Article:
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Legislation by Accident

Editing Required.

by Barnabas
December 18, 2002

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Legislation by Accident_Barnabas-Editing Required. About ten days ago "Good Morning America" reported on a provision in the Homeland Security Act which protects a major drug company from a specific lawsuit. It is not a provision to protect drug companies generally from trivial actions which might hamper their contribution to national security, but one exemption for one company. In the brief original story, the response from Congressional leaders was a puzzled “How did that get in there?” without a hint that anyone was going to bother to find out.

I waited a couple of days to learn more; somebody would raise a big stink. An ethical Congress obsessed by a telephone conversation that Martha Stewart may or may not have had with her stockbroker would surely go after this one. If Congress did not police itself, investigative journalists surely would.

Silly me. A search of Internet headlines turned up nothing, though most news sources wanted to be sure I knew how well Harry Potter was still doing at the box office.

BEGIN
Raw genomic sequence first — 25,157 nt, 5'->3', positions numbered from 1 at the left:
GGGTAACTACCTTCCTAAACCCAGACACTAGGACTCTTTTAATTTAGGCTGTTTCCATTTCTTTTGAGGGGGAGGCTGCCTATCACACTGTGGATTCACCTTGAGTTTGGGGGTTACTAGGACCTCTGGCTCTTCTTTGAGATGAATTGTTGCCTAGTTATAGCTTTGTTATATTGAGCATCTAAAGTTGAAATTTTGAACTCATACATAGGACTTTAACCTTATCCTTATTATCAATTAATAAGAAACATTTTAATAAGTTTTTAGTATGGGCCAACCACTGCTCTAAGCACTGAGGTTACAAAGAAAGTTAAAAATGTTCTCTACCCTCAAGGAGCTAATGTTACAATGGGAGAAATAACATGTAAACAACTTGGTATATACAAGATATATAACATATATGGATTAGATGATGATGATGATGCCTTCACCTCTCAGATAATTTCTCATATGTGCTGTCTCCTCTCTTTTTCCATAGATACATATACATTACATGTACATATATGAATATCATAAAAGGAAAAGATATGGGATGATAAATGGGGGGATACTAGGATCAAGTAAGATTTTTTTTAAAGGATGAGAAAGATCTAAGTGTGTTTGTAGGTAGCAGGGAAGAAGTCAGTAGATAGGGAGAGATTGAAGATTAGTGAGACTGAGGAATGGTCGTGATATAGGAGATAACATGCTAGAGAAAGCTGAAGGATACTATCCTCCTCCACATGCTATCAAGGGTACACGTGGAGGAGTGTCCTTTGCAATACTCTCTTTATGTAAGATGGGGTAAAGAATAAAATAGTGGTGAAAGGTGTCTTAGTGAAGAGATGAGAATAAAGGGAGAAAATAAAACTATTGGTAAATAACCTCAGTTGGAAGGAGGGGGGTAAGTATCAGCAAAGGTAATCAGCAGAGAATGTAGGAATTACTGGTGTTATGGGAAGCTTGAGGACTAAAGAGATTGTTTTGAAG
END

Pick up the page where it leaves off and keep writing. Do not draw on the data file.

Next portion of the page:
I know that ungermane and self-serving amendments are routinely inserted into national legislation, either to kill a bill or to serve a private interest by hitchhiking on a bill certain to pass. It’s an embarrassing and cynical practice that your ordinary garden club doesn’t allow (everything in a motion is supposed to have to do with the motion) but we have gotten used to it in Congress.

The only safeguard against chaos or tyranny in such a sloppy process is that the Congress keeps track of its sloppiness. We demand of Congress what Congress demanded of Enron.

I did believe that minutes were kept; didn’t you? If something had been inserted into the bill with the consent of the Congress, it would show up in the Congressional Record. An intern could find it in a half-hour, a computer search in 15 seconds. If congressional leaders actually didn’t know and couldn’t find out, we are left with some scary alternatives.

1) There was clerical error. In this case, the provision is not the law of the land. Congress should then rise to the competence of that garden club I mentioned. Somebody needs to say, “Oops,” draw a line through the provision, and report the error. Then a Representative or Senator who objects and declares that it is not a clerical error will have the privilege of clarifying exactly what it is.

2) The White House inserted it late in the drafting process, in the belief that nobody reads the whole fat document or cares that much.

3) Somebody else with access snuck it in, ditto.

Good process doesn’t make good things happen, but bad process guarantees that bad things are going to happen sooner than later. If there is more to the story, tell us!

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